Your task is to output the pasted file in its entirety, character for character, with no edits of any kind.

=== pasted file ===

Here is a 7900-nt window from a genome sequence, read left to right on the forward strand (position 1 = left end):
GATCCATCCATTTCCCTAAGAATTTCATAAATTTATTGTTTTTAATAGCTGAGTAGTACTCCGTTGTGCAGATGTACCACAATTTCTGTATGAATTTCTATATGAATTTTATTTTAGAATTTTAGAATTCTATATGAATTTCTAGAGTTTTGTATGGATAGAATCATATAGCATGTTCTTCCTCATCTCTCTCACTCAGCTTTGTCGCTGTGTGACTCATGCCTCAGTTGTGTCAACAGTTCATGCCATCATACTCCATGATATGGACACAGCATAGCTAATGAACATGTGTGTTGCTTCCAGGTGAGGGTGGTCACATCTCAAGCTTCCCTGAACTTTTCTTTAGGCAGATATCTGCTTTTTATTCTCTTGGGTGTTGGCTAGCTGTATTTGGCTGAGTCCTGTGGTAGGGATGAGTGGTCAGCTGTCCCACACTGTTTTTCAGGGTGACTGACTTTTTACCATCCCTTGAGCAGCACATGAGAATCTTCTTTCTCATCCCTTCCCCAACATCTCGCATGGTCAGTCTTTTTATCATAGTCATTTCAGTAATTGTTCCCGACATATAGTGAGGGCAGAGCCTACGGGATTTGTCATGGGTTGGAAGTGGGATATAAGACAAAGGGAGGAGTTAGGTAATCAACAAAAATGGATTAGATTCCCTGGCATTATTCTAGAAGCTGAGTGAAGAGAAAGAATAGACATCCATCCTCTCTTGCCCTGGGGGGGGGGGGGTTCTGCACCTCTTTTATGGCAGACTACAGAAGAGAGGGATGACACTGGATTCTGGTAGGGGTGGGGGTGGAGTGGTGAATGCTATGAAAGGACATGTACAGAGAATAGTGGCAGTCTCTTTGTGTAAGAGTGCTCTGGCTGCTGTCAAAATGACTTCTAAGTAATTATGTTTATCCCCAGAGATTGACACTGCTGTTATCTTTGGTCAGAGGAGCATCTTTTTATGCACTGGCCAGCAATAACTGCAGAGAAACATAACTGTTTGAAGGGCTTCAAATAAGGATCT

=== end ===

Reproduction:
Here is a 7900-nt window from a genome sequence, read left to right on the forward strand (position 1 = left end):
GATCCATCCATTTCCCTAAGAATTTCATAAATTTATTGTTTTTAATAGCTGAGTAGTACTCCGTTGTGCAGATGTACCACAATTTCTGTATGAATTTCTATATGAATTTTATTTTAGAATTTTAGAATTCTATATGAATTTCTAGAGTTTTGTATGGATAGAATCATATAGCATGTTCTTCCTCATCTCTCTCACTCAGCTTTGTCGCTGTGTGACTCATGCCTCAGTTGTGTCAACAGTTCATGCCATCATACTCCATGATATGGACACAGCATAGCTAATGAACATGTGTGTTGCTTCCAGGTGAGGGTGGTCACATCTCAAGCTTCCCTGAACTTTTCTTTAGGCAGATATCTGCTTTTTATTCTCTTGGGTGTTGGCTAGCTGTATTTGGCTGAGTCCTGTGGTAGGGATGAGTGGTCAGCTGTCCCACACTGTTTTTCAGGGTGACTGACTTTTTACCATCCCTTGAGCAGCACATGAGAATCTTCTTTCTCATCCCTTCCCCAACATCTCGCATGGTCAGTCTTTTTATCATAGTCATTTCAGTAATTGTTCCCGACATATAGTGAGGGCAGAGCCTACGGGATTTGTCATGGGTTGGAAGTGGGATATAAGACAAAGGGAGGAGTTAGGTAATCAACAAAAATGGATTAGATTCCCTGGCATTATTCTAGAAGCTGAGTGAAGAGAAAGAATAGACATCCATCCTCTCTTGCCCTGGGGGGGGGGGGGTTCTGCACCTCTTTTATGGCAGACTACAGAAGAGAGGGATGACACTGGATTCTGGTAGGGGTGGGGGTGGAGTGGTGAATGCTATGAAAGGACATGTACAGAGAATAGTGGCAGTCTCTTTGTGTAAGAGTGCTCTGGCTGCTGTCAAAATGACTTCTAAGTAATTATGTTTATCCCCAGAGATTGACACTGCTGTTATCTTTGGTCAGAGGAGCATCTTTTTATGCACTGGCCAGCAATAACTGCAGAGAAACATAACTGTTTGAAGGGCTTCAAATAAGGATCT